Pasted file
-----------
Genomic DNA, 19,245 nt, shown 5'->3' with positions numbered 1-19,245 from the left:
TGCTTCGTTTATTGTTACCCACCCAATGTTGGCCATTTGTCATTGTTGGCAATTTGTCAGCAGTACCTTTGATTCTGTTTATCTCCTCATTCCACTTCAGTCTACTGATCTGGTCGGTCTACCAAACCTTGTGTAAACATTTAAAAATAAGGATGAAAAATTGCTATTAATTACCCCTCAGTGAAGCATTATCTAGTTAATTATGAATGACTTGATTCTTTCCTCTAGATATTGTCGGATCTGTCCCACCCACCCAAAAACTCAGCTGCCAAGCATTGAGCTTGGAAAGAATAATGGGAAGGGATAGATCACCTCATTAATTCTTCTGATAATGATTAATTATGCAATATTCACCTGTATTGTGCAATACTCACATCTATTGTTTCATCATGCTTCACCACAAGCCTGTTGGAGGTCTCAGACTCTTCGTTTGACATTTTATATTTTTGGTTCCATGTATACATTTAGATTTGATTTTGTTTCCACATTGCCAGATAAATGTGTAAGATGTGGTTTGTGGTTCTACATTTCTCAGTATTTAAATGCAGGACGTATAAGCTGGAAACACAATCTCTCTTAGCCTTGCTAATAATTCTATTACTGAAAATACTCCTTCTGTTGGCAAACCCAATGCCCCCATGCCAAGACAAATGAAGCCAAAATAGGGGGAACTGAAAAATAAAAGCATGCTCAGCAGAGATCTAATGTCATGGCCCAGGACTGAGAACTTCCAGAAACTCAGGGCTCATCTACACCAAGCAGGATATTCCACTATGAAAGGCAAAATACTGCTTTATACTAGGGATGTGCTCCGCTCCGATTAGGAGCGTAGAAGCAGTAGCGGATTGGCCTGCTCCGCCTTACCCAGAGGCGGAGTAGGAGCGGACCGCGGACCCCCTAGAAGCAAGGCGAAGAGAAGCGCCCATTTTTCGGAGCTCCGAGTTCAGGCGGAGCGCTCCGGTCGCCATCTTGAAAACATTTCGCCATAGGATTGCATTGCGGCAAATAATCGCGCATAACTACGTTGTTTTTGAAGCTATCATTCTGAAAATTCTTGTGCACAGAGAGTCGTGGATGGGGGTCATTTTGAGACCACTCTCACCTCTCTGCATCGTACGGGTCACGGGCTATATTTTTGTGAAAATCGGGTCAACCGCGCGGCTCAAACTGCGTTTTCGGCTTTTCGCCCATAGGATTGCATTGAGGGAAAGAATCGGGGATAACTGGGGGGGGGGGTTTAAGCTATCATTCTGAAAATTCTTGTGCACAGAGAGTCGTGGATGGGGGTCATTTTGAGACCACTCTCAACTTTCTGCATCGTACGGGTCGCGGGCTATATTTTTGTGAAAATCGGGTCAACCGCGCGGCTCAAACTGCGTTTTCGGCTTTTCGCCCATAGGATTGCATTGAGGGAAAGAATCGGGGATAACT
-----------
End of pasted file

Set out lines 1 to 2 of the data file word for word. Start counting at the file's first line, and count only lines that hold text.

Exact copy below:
Genomic DNA, 19,245 nt, shown 5'->3' with positions numbered 1-19,245 from the left:
TGCTTCGTTTATTGTTACCCACCCAATGTTGGCCATTTGTCATTGTTGGCAATTTGTCAGCAGTACCTTTGATTCTGTTTATCTCCTCATTCCACTTCAGTCTACTGATCTGGTCGGTCTACCAAACCTTGTGTAAACATTTAAAAATAAGGATGAAAAATTGCTATTAATTACCCCTCAGTGAAGCATTATCTAGTTAATTATGAATGACTTGATTCTTTCCTCTAGATATTGTCGGATCTGTCCCACCCACCCAAAAACTCAGCTGCCAAGCATTGAGCTTGGAAAGAATAATGGGAAGGGATAGATCACCTCATTAATTCTTCTGATAATGATTAATTATGCAATATTCACCTGTATTGTGCAATACTCACATCTATTGTTTCATCATGCTTCACCACAAGCCTGTTGGAGGTCTCAGACTCTTCGTTTGACATTTTATATTTTTGGTTCCATGTATACATTTAGATTTGATTTTGTTTCCACATTGCCAGATAAATGTGTAAGATGTGGTTTGTGGTTCTACATTTCTCAGTATTTAAATGCAGGACGTATAAGCTGGAAACACAATCTCTCTTAGCCTTGCTAATAATTCTATTACTGAAAATACTCCTTCTGTTGGCAAACCCAATGCCCCCATGCCAAGACAAATGAAGCCAAAATAGGGGGAACTGAAAAATAAAAGCATGCTCAGCAGAGATCTAATGTCATGGCCCAGGACTGAGAACTTCCAGAAACTCAGGGCTCATCTACACCAAGCAGGATATTCCACTATGAAAGGCAAAATACTGCTTTATACTAGGGATGTGCTCCGCTCCGATTAGGAGCGTAGAAGCAGTAGCGGATTGGCCTGCTCCGCCTTACCCAGAGGCGGAGTAGGAGCGGACCGCGGACCCCCTAGAAGCAAGGCGAAGAGAAGCGCCCATTTTTCGGAGCTCCGAGTTCAGGCGGAGCGCTCCGGTCGCCATCTTGAAAACATTTCGCCATAGGATTGCATTGCGGCAAATAATCGCGCATAACTACGTTGTTTTTGAAGCTATCATTCTGAAAATTCTTGTGCACAGAGAGTCGTGGATGGGGGTCATTTTGAGACCACTCTCACCTCTCTGCATCGTACGGGTCACGGGCTATATTTTTGTGAAAATCGGGTCAACCGCGCGGCTCAAACTGCGTTTTCGGCTTTTCGCCCATAGGATTGCATTGAGGGAAAGAATCGGGGATAACTGGGGGGGGGGGTTTAAGCTATCATTCTGAAAATTCTTGTGCACAGAGAGTCGTGGATGGGGGTCATTTTGAGACCACTCTCAACTTTCTGCATCGTACGGGTCGCGGGCTATATTTTTGTGAAAATCGGGTCAACCGCGCGGCTCAAACTGCGTTTTCGGCTTTTCGCCCATAGGATTGCATTGAGGGAAAGAATCGGGGATAACT